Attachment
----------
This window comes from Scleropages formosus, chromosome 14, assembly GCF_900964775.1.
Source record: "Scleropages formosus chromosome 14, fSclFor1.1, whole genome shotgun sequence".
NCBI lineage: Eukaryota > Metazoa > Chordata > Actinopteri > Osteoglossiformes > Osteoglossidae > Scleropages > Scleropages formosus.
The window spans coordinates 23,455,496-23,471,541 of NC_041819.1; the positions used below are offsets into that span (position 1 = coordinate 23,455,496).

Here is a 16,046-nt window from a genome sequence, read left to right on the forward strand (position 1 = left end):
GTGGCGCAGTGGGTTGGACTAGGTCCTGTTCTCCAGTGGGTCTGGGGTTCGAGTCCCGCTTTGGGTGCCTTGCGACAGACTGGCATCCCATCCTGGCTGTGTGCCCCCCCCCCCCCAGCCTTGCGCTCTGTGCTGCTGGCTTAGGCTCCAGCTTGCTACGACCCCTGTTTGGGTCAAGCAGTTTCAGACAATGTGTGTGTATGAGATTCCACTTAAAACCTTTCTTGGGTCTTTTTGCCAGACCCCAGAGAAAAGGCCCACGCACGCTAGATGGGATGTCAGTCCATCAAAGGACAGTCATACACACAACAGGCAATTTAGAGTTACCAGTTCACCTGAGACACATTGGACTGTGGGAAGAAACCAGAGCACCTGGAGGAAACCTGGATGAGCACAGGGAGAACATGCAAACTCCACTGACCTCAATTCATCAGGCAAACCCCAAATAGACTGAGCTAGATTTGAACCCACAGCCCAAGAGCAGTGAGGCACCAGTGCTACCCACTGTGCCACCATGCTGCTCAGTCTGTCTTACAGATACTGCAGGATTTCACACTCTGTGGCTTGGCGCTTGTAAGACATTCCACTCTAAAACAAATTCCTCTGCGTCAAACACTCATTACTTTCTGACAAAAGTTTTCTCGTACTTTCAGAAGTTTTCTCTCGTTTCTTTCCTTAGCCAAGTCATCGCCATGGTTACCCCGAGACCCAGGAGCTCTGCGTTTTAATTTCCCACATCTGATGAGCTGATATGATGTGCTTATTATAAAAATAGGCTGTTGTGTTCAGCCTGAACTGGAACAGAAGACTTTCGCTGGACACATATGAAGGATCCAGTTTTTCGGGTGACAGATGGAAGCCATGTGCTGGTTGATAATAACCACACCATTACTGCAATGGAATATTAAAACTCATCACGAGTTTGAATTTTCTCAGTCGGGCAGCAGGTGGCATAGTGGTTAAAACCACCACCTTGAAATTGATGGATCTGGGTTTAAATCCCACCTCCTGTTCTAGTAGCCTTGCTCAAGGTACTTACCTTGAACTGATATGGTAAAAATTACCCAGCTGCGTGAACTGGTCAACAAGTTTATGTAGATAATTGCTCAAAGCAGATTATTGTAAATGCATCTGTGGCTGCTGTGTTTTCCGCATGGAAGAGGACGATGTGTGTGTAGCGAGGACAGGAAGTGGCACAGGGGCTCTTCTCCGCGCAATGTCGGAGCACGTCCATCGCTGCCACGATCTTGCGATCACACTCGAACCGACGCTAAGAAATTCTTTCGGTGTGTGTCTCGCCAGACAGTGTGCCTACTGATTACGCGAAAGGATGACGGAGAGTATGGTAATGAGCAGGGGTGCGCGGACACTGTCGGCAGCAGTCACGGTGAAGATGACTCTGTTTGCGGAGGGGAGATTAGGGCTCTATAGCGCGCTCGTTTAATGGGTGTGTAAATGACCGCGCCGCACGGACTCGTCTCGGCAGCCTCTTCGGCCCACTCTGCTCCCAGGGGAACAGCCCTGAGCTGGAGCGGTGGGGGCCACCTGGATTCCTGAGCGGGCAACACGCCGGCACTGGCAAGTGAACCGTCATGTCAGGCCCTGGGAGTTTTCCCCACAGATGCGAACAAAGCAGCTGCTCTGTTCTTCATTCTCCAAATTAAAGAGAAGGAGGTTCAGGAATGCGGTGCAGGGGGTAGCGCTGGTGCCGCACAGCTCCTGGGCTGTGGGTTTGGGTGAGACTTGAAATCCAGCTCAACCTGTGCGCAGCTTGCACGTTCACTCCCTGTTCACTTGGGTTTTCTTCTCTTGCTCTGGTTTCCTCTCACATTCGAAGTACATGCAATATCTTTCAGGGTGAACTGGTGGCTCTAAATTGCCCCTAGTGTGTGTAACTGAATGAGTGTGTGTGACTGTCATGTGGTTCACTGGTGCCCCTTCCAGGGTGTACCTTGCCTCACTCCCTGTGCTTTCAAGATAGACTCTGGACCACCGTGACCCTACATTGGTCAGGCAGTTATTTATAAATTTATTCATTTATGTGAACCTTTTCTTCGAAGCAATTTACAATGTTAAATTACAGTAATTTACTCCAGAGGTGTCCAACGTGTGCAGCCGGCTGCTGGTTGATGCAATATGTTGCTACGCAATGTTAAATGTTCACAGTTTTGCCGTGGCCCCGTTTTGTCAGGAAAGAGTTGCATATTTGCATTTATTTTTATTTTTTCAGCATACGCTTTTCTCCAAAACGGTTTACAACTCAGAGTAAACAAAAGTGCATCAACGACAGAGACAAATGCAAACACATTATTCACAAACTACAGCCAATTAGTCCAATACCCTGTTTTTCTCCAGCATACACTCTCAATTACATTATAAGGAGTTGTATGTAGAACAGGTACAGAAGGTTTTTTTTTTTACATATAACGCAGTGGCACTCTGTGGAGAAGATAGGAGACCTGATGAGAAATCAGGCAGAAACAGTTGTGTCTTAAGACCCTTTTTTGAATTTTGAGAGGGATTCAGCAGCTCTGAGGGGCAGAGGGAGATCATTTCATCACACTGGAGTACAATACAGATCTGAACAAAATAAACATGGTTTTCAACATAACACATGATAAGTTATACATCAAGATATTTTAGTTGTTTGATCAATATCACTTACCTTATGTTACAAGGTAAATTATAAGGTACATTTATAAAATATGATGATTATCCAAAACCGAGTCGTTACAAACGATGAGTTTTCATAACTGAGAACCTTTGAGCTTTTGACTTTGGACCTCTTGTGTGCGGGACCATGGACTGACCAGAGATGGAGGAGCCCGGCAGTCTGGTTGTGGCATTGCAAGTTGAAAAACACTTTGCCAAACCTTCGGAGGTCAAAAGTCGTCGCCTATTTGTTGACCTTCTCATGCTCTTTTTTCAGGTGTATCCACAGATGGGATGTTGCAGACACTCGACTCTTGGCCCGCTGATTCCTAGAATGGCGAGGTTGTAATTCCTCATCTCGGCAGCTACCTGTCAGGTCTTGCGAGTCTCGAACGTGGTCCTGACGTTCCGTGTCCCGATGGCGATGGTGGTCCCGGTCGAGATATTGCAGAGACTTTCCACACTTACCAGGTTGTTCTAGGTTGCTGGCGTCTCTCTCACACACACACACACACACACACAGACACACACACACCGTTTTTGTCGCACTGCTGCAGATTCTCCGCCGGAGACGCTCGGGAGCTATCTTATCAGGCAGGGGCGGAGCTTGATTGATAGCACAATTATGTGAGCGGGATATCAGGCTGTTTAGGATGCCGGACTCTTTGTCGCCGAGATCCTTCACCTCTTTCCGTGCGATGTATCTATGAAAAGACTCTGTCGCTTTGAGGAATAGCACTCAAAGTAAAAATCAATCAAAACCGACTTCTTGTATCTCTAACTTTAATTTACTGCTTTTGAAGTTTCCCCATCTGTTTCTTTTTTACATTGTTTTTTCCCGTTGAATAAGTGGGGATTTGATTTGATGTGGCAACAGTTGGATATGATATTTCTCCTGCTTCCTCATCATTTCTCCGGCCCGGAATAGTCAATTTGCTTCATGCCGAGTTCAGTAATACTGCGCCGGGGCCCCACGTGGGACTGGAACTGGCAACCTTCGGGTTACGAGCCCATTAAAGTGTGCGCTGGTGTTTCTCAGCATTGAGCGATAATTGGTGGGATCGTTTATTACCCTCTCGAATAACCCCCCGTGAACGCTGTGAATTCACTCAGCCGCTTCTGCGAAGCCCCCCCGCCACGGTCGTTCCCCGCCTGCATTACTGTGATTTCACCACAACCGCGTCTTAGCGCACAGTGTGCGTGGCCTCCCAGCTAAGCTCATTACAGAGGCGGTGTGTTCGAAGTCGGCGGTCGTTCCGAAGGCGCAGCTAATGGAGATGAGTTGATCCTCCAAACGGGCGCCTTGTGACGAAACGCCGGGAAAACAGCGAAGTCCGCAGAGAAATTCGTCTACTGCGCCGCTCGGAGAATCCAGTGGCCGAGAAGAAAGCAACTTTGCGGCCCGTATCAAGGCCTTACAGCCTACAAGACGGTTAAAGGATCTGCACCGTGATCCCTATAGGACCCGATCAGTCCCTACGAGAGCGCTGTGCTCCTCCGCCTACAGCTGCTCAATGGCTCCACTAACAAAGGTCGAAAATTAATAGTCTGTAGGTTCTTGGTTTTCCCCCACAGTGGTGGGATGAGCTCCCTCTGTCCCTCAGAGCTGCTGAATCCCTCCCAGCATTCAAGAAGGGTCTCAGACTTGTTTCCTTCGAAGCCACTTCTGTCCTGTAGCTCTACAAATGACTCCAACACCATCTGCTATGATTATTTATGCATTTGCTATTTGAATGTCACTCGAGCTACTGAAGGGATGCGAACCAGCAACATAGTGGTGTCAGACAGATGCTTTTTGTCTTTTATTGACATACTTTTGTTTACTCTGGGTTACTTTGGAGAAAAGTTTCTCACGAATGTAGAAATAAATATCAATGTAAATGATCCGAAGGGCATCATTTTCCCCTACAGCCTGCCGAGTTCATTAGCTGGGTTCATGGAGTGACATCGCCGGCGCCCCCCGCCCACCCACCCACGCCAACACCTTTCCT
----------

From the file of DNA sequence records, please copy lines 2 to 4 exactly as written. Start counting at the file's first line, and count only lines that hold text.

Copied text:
Source record: "Scleropages formosus chromosome 14, fSclFor1.1, whole genome shotgun sequence".
NCBI lineage: Eukaryota > Metazoa > Chordata > Actinopteri > Osteoglossiformes > Osteoglossidae > Scleropages > Scleropages formosus.
The window spans coordinates 23,455,496-23,471,541 of NC_041819.1; the positions used below are offsets into that span (position 1 = coordinate 23,455,496).